3 ages of innocence

A glass of wine is just a glass of wine; a story brings it to life, a story that interweaves the people behind it as well as the wine itself. The more unusual or seemingly ridiculous the story, the more it’s likely to catch the attention and remain in the memory.

Unusual? Yes. Ridiculous? Yes, initially.  Perhaps not so much now.

(l-R) Pieter Lemmer, Thian Fick & Francois Viviers, founders of Draaiboek Wines

The script of Draaiboek Wines incorporates some of both. It all started in 2005 when friends, Pieter Lemmer, Francois Viviers and Thian Fick were in res together at Stellenbosch University. As do so many of the students, they enjoyed going around to wine farms tasting; from a consumer point-of-view, they were enthusiastic.

Their diverse careers led them to write their own stories, while remaining friends and continuing to add to the investment club they had started. At some point, another idea, a break-out idea for that money, was needed. What’s the most irrational thing we can do? Those student visits to wine farms has much to answer for; producing wine was their totally irrational – yet potentially wonderful – idea. It rings of ‘how to make a small fortune in the wine industry’ – start with a large one!

Once the decision to go into wine was made, the next question was, what? That decision took a year before they settled on chardonnay, but chardonnay from where? Experiments ensued with grapes from all over, but their Eureka moment came from a block in Hemel en Aarde Ridge. It fitted the style they were after, a fresher, tighter wine, subtly oaked. A style interpreted by their highly-regarded winemaker, Stephanie Wiid of Thistle and Weed; a tie-up thanks to her husband being in res with the Draaiboek trio.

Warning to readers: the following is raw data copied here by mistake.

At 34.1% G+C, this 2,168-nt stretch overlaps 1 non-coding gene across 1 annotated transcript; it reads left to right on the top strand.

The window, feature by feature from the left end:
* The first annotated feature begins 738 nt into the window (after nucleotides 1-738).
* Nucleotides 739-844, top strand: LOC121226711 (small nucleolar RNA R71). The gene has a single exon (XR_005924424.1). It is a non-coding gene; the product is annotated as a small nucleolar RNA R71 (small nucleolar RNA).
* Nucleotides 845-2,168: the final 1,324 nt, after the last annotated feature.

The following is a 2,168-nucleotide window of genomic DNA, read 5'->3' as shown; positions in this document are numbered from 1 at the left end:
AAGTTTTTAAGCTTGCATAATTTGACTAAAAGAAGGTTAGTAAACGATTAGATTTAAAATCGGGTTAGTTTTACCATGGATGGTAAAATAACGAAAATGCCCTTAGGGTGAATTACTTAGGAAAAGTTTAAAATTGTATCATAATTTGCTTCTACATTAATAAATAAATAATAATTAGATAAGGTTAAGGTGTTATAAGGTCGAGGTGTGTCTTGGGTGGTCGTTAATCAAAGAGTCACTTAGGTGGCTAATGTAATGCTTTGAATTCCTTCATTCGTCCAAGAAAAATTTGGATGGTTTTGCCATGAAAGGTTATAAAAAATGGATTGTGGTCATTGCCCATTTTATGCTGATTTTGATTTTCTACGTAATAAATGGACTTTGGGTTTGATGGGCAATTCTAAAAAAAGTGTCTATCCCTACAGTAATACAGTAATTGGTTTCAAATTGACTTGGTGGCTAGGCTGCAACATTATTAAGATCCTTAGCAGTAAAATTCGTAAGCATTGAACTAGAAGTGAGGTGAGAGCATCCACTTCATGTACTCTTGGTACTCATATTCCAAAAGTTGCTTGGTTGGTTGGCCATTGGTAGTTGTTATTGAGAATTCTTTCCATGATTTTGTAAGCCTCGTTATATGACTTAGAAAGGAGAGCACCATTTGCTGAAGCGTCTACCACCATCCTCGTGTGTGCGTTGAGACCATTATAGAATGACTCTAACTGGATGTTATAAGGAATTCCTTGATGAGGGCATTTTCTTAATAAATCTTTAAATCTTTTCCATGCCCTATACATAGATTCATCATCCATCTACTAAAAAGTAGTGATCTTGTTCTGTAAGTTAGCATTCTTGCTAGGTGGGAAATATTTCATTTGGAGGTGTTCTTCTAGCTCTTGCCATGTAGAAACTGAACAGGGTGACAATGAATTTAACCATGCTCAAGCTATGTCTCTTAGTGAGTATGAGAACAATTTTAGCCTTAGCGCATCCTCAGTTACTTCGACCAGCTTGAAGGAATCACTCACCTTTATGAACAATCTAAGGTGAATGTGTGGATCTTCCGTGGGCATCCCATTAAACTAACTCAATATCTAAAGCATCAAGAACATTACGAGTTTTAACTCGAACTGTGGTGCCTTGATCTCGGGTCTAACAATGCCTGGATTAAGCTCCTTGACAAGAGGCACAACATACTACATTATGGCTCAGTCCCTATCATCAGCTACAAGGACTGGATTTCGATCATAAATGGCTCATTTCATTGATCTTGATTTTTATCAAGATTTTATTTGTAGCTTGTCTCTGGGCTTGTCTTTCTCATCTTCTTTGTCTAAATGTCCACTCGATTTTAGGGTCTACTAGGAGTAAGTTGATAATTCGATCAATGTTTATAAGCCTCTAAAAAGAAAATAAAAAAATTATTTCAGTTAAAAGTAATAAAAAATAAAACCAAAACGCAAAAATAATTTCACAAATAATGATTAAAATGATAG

Onskuld label is full of imagary referring to each of the team; the leaves representing a book

Onskuld Chardonnay 2019 was the first chapter in this new story. It must’ve felt as though fate was against this new team when launching a new wine in 2020 during the chaos of Covid. Reaching this point after many years, they were not to be deterred: friends, contacts and a good review or two ensured all 1300 bottles sold.

The opportunity to taste this, as well as the two younger vintages of innocence (Onskuld in English) provided their own story of progress when enjoyed by a small group of us last week at the most popular venue in town these days, Culture Club.

Like a taut spring, full of energy, freshness, mouth-watering citrus riding on a wave of creamy lees, the cool Hemel en Aarde Ridge shines through each vintage. Progress and vintage variation are what one hopes to find, indeed we did; 2019, which will benefit greater harmony with a few years, was surpassed by 2020’s greater refinement and complexity, with smooth harmony linking creamy waves and toasty, lemony zest. That’s not the end of the story; Chapter 3, 2021, lives up to the vintage’s stellar reputation. Riper, fuller yet bright and intense – is this the point Onskuld loses innocence? Oak in all is a subtle background amplifier. The best news is quantity has increased to 3670 bottles; the price, a not-over-the-top R390.

Draaiboek isn’t proving to be such a ridiculous break-away idea. In fact, courage has emboldened a dip into experiments with pinot. But that’s another story.

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